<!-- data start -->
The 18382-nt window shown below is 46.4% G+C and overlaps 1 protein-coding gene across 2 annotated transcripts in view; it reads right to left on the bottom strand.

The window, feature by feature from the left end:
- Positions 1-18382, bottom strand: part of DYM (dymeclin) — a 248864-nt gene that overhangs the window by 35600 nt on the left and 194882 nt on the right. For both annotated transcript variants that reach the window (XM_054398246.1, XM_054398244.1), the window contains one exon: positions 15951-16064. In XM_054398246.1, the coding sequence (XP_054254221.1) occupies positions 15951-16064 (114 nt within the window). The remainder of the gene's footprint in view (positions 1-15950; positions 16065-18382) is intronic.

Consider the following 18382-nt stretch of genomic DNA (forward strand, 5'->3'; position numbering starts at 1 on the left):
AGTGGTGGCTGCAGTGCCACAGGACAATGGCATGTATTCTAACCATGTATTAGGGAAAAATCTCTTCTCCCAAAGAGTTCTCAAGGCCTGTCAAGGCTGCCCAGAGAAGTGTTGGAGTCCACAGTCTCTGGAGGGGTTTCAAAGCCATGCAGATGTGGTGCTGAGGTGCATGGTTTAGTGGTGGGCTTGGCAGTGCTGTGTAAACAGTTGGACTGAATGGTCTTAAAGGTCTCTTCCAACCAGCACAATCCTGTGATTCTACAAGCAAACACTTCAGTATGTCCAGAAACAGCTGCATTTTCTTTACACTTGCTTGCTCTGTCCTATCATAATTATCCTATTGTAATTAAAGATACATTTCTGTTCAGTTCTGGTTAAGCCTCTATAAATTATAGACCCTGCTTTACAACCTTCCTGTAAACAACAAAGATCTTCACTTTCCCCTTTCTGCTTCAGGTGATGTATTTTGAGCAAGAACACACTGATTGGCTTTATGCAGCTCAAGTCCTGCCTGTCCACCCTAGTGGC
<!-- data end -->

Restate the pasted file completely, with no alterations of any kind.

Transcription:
The 18382-nt window shown below is 46.4% G+C and overlaps 1 protein-coding gene across 2 annotated transcripts in view; it reads right to left on the bottom strand.

The window, feature by feature from the left end:
- Positions 1-18382, bottom strand: part of DYM (dymeclin) — a 248864-nt gene that overhangs the window by 35600 nt on the left and 194882 nt on the right. For both annotated transcript variants that reach the window (XM_054398246.1, XM_054398244.1), the window contains one exon: positions 15951-16064. In XM_054398246.1, the coding sequence (XP_054254221.1) occupies positions 15951-16064 (114 nt within the window). The remainder of the gene's footprint in view (positions 1-15950; positions 16065-18382) is intronic.

Consider the following 18382-nt stretch of genomic DNA (forward strand, 5'->3'; position numbering starts at 1 on the left):
AGTGGTGGCTGCAGTGCCACAGGACAATGGCATGTATTCTAACCATGTATTAGGGAAAAATCTCTTCTCCCAAAGAGTTCTCAAGGCCTGTCAAGGCTGCCCAGAGAAGTGTTGGAGTCCACAGTCTCTGGAGGGGTTTCAAAGCCATGCAGATGTGGTGCTGAGGTGCATGGTTTAGTGGTGGGCTTGGCAGTGCTGTGTAAACAGTTGGACTGAATGGTCTTAAAGGTCTCTTCCAACCAGCACAATCCTGTGATTCTACAAGCAAACACTTCAGTATGTCCAGAAACAGCTGCATTTTCTTTACACTTGCTTGCTCTGTCCTATCATAATTATCCTATTGTAATTAAAGATACATTTCTGTTCAGTTCTGGTTAAGCCTCTATAAATTATAGACCCTGCTTTACAACCTTCCTGTAAACAACAAAGATCTTCACTTTCCCCTTTCTGCTTCAGGTGATGTATTTTGAGCAAGAACACACTGATTGGCTTTATGCAGCTCAAGTCCTGCCTGTCCACCCTAGTGGC